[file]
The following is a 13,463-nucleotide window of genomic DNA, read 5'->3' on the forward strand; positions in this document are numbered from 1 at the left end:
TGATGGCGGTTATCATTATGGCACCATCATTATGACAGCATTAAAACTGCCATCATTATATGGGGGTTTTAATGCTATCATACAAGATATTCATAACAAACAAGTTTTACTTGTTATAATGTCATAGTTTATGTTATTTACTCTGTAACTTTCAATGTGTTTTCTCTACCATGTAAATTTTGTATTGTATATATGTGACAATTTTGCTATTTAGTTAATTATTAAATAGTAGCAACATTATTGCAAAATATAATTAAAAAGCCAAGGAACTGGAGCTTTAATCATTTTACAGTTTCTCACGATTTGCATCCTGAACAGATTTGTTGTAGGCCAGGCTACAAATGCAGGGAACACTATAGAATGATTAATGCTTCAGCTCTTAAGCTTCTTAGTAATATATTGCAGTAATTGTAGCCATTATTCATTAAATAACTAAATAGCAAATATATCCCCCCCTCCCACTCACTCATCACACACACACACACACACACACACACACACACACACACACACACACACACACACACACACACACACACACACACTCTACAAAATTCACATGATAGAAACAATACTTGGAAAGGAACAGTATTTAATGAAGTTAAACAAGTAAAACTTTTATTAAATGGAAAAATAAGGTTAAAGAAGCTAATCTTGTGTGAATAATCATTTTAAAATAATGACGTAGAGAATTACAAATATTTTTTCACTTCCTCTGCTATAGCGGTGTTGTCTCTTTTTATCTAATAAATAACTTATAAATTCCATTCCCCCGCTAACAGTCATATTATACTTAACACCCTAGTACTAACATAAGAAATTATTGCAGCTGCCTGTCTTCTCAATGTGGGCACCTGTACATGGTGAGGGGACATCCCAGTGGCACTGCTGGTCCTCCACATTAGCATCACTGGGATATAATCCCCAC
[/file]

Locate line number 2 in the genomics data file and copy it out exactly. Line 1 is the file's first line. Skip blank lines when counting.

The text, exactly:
TGATGGCGGTTATCATTATGGCACCATCATTATGACAGCATTAAAACTGCCATCATTATATGGGGGTTTTAATGCTATCATACAAGATATTCATAACAAACAAGTTTTACTTGTTATAATGTCATAGTTTATGTTATTTACTCTGTAACTTTCAATGTGTTTTCTCTACCATGTAAATTTTGTATTGTATATATGTGACAATTTTGCTATTTAGTTAATTATTAAATAGTAGCAACATTATTGCAAAATATAATTAAAAAGCCAAGGAACTGGAGCTTTAATCATTTTACAGTTTCTCACGATTTGCATCCTGAACAGATTTGTTGTAGGCCAGGCTACAAATGCAGGGAACACTATAGAATGATTAATGCTTCAGCTCTTAAGCTTCTTAGTAATATATTGCAGTAATTGTAGCCATTATTCATTAAATAACTAAATAGCAAATATATCCCCCCCTCCCACTCACTCATCACACACACACACACACACACACACACACACACACACACACACACACACACACACACACACACACACACACACACTCTACAAAATTCACATGATAGAAACAATACTTGGAAAGGAACAGTATTTAATGAAGTTAAACAAGTAAAACTTTTATTAAATGGAAAAATAAGGTTAAAGAAGCTAATCTTGTGTGAATAATCATTTTAAAATAATGACGTAGAGAATTACAAATATTTTTTCACTTCCTCTGCTATAGCGGTGTTGTCTCTTTTTATCTAATAAATAACTTATAAATTCCATTCCCCCGCTAACAGTCATATTATACTTAACACCCTAGTACTAACATAAGAAATTATTGCAGCTGCCTGTCTTCTCAATGTGGGCACCTGTACATGGTGAGGGGACATCCCAGTGGCACTGCTGGTCCTCCACATTAGCATCACTGGGATATAATCCCCAC